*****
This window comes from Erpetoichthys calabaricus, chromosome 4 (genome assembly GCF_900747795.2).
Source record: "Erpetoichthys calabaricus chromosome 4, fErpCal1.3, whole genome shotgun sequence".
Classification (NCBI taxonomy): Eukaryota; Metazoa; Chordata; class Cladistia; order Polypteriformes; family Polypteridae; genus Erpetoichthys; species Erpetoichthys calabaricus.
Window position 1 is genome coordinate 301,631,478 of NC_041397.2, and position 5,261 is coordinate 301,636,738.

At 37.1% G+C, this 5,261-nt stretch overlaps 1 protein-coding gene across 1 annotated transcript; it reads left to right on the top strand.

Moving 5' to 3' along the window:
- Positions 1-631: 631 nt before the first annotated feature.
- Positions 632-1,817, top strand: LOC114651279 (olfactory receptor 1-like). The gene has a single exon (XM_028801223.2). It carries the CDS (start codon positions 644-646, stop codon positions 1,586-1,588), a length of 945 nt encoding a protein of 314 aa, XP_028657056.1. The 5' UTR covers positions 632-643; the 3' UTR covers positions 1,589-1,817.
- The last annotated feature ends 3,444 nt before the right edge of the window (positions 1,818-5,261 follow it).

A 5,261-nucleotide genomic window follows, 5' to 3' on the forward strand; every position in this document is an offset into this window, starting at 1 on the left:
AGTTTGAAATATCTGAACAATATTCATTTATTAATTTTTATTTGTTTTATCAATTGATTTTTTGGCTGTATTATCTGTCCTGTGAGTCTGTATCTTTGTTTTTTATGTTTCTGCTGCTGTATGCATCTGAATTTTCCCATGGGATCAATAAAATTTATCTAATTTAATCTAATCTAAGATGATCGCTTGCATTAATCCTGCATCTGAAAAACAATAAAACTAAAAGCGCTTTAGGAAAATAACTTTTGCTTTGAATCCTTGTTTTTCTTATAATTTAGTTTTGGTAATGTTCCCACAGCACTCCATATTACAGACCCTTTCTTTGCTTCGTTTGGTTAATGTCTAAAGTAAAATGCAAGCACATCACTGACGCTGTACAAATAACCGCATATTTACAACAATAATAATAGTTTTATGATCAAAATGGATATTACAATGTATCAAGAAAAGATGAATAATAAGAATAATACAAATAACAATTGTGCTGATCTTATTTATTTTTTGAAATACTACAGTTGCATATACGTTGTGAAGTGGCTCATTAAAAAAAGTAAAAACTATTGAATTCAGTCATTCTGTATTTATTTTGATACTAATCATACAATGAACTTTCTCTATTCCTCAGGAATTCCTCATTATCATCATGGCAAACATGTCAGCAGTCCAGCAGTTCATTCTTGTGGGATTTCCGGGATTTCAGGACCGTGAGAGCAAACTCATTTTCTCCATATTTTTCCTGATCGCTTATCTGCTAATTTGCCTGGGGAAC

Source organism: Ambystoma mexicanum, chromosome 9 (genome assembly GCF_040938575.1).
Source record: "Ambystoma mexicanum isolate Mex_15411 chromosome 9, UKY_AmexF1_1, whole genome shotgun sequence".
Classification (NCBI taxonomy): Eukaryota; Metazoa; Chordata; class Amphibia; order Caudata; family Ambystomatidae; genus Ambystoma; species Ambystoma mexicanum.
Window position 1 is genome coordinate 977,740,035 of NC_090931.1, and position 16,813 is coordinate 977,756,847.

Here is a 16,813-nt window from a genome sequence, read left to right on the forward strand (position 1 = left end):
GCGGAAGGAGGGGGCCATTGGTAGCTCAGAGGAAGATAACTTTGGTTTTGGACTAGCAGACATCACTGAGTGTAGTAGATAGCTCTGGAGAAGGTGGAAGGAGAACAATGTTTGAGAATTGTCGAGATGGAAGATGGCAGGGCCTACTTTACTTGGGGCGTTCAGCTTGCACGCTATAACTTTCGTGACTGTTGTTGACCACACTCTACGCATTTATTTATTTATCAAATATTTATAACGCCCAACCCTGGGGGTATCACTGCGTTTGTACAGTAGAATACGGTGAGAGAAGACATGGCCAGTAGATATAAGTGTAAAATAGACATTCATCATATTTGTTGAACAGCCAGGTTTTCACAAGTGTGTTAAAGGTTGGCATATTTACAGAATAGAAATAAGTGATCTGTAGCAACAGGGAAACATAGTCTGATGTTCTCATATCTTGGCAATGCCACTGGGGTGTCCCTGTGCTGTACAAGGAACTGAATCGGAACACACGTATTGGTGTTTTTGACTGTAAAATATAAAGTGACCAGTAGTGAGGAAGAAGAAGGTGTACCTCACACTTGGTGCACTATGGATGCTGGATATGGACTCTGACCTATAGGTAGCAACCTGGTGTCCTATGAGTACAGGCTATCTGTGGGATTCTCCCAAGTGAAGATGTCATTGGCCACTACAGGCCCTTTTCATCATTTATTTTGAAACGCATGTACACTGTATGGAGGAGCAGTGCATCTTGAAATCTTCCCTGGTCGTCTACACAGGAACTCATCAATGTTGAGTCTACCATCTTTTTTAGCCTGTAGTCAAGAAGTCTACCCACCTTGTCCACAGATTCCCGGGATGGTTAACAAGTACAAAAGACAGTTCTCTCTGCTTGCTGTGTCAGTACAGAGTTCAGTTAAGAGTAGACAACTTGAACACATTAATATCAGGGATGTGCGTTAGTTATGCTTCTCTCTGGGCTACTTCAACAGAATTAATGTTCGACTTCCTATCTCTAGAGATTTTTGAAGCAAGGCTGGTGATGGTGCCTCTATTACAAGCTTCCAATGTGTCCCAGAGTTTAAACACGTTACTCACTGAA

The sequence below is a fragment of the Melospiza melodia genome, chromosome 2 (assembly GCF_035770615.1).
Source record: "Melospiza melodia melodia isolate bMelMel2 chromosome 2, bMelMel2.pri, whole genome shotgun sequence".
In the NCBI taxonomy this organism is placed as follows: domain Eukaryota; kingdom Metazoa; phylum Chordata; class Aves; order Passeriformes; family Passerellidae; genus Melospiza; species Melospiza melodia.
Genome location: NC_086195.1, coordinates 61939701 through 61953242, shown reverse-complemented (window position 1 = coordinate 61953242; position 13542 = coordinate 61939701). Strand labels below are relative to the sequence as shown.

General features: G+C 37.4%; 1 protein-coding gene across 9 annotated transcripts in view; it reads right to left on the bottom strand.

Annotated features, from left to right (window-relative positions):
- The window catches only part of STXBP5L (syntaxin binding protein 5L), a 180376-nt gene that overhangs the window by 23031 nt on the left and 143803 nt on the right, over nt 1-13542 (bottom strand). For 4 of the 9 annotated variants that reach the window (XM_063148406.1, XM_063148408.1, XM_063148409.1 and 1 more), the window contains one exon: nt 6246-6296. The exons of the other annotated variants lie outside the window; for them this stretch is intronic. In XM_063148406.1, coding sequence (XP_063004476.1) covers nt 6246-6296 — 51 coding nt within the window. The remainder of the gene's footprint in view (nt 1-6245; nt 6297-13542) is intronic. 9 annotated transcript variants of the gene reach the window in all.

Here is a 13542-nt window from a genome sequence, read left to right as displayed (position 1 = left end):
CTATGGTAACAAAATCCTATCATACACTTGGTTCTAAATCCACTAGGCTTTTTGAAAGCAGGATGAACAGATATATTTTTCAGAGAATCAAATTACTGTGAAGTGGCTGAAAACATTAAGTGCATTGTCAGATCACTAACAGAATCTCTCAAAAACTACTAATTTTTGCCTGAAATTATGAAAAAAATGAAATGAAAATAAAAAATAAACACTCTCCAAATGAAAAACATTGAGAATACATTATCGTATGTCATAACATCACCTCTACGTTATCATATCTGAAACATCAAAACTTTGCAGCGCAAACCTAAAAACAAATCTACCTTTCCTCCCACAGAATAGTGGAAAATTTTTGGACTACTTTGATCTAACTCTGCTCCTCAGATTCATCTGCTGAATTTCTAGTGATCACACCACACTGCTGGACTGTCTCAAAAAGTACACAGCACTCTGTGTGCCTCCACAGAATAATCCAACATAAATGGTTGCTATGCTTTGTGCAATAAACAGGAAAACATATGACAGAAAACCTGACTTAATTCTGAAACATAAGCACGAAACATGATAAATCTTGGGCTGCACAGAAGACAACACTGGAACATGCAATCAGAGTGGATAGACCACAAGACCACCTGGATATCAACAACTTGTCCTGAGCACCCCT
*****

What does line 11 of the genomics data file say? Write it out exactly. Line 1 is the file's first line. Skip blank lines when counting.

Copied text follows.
AGTTTGAAATATCTGAACAATATTCATTTATTAATTTTTATTTGTTTTATCAATTGATTTTTTGGCTGTATTATCTGTCCTGTGAGTCTGTATCTTTGTTTTTTATGTTTCTGCTGCTGTATGCATCTGAATTTTCCCATGGGATCAATAAAATTTATCTAATTTAATCTAATCTAAGATGATCGCTTGCATTAATCCTGCATCTGAAAAACAATAAAACTAAAAGCGCTTTAGGAAAATAACTTTTGCTTTGAATCCTTGTTTTTCTTATAATTTAGTTTTGGTAATGTTCCCACAGCACTCCATATTACAGACCCTTTCTTTGCTTCGTTTGGTTAATGTCTAAAGTAAAATGCAAGCACATCACTGACGCTGTACAAATAACCGCATATTTACAACAATAATAATAGTTTTATGATCAAAATGGATATTACAATGTATCAAGAAAAGATGAATAATAAGAATAATACAAATAACAATTGTGCTGATCTTATTTATTTTTTGAAATACTACAGTTGCATATACGTTGTGAAGTGGCTCATTAAAAAAAGTAAAAACTATTGAATTCAGTCATTCTGTATTTATTTTGATACTAATCATACAATGAACTTTCTCTATTCCTCAGGAATTCCTCATTATCATCATGGCAAACATGTCAGCAGTCCAGCAGTTCATTCTTGTGGGATTTCCGGGATTTCAGGACCGTGAGAGCAAACTCATTTTCTCCATATTTTTCCTGATCGCTTATCTGCTAATTTGCCTGGGGAAC